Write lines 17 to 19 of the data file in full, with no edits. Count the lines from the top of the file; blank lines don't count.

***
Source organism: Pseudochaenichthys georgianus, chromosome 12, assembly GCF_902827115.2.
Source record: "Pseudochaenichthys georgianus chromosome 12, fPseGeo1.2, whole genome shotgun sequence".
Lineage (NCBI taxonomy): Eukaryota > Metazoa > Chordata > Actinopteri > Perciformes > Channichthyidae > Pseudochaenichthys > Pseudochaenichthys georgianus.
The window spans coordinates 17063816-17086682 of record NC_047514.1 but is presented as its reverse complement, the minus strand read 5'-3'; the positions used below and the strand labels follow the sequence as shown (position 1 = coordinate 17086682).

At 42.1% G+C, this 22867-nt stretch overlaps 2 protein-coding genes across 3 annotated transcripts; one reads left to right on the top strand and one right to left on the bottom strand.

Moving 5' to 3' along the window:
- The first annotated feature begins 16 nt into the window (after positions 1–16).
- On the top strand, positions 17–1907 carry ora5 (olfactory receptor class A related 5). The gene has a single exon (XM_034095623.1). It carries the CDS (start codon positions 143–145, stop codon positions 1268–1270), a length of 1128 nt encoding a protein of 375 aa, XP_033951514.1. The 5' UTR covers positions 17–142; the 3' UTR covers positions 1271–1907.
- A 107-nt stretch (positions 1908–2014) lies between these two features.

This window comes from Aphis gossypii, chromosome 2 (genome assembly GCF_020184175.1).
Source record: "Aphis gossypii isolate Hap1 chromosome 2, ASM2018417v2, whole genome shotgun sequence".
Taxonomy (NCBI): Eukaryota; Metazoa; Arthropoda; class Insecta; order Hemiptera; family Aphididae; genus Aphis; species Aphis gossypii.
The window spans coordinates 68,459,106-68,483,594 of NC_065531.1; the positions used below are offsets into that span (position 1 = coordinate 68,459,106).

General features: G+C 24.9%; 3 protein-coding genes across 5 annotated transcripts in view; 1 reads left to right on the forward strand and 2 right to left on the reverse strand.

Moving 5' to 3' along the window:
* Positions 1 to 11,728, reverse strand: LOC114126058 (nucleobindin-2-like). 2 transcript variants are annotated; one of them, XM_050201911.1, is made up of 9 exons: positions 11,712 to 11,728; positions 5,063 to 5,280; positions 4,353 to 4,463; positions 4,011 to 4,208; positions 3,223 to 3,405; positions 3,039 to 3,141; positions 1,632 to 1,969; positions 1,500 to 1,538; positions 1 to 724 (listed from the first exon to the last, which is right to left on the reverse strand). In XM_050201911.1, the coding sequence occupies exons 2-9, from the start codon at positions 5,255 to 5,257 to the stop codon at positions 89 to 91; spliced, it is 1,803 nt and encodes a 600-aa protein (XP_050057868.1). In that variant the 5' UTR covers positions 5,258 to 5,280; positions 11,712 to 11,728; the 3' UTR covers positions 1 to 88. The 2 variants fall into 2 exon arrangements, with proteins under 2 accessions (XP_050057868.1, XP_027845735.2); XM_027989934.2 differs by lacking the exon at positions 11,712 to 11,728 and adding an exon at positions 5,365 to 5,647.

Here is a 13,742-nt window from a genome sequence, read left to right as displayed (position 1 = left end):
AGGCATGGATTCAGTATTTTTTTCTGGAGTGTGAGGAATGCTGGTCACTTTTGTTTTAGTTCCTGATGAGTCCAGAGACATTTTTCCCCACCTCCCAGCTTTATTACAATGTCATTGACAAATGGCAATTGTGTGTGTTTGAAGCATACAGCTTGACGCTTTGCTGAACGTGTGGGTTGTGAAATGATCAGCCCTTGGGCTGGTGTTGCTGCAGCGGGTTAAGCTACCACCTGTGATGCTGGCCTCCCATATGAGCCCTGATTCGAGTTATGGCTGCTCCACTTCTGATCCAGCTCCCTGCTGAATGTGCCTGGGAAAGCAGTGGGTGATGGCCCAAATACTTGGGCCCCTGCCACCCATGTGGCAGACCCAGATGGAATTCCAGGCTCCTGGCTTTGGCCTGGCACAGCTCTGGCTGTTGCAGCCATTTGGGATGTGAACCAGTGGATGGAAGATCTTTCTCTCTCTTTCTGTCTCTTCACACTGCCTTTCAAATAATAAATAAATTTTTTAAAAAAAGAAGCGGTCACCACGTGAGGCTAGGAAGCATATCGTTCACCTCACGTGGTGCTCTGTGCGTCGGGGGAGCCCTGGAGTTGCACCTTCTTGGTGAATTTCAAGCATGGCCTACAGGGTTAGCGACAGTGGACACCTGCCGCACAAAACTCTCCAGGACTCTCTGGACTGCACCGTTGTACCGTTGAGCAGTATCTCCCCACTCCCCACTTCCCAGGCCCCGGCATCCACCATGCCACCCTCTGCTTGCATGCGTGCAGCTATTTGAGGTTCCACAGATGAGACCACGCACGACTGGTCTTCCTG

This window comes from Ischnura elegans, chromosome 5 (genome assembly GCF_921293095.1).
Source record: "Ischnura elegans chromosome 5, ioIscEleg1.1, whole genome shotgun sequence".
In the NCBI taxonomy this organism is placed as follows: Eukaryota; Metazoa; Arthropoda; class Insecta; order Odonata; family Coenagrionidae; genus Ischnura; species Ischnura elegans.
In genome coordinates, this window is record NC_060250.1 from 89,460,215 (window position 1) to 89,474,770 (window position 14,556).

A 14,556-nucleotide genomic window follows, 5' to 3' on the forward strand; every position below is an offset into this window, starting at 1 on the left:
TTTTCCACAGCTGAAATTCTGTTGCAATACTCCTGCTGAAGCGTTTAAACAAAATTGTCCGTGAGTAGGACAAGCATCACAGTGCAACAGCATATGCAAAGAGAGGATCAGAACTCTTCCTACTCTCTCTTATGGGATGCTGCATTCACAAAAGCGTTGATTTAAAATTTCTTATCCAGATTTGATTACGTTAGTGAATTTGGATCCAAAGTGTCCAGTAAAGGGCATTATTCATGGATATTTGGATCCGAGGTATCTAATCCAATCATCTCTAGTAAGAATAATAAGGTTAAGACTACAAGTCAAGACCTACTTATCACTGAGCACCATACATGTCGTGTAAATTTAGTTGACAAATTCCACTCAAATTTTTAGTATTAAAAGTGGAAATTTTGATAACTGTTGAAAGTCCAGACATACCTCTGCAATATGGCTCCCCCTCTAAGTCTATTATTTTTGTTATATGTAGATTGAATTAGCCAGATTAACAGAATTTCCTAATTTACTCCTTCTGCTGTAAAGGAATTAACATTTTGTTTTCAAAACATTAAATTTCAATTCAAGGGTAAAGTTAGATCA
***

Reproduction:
Here is a 13,742-nt window from a genome sequence, read left to right as displayed (position 1 = left end):
AGGCATGGATTCAGTATTTTTTTCTGGAGTGTGAGGAATGCTGGTCACTTTTGTTTTAGTTCCTGATGAGTCCAGAGACATTTTTCCCCACCTCCCAGCTTTATTACAATGTCATTGACAAATGGCAATTGTGTGTGTTTGAAGCATACAGCTTGACGCTTTGCTGAACGTGTGGGTTGTGAAATGATCAGCCCTTGGGCTGGTGTTGCTGCAGCGGGTTAAGCTACCACCTGTGATGCTGGCCTCCCATATGAGCCCTGATTCGAGTTATGGCTGCTCCACTTCTGATCCAGCTCCCTGCTGAATGTGCCTGGGAAAGCAGTGGGTGATGGCCCAAATACTTGGGCCCCTGCCACCCATGTGGCAGACCCAGATGGAATTCCAGGCTCCTGGCTTTGGCCTGGCACAGCTCTGGCTGTTGCAGCCATTTGGGATGTGAACCAGTGGATGGAAGATCTTTCTCTCTCTTTCTGTCTCTTCACACTGCCTTTCAAATAATAAATAAATTTTTTAAAAAAAGAAGCGGTCACCACGTGAGGCTAGGAAGCATATCGTTCACCTCACGTGGTGCTCTGTGCGTCGGGGGAGCCCTGGAGTTGCACCTTCTTGGTGAATTTCAAGCATGGCCTACAGGGTTAGCGACAGTGGACACCTGCCGCACAAAACTCTCCAGGACTCTCTGGACTGCACCGTTGTACCGTTGAGCAGTATCTCCCCACTCCCCACTTCCCAGGCCCCGGCATCCACCATGCCACCCTCTGCTTGCATGCGTGCAGCTATTTGAGGTTCCACAGATGAGACCACGCACGACTGGTCTTCCTG

This window comes from Ischnura elegans, chromosome 5 (genome assembly GCF_921293095.1).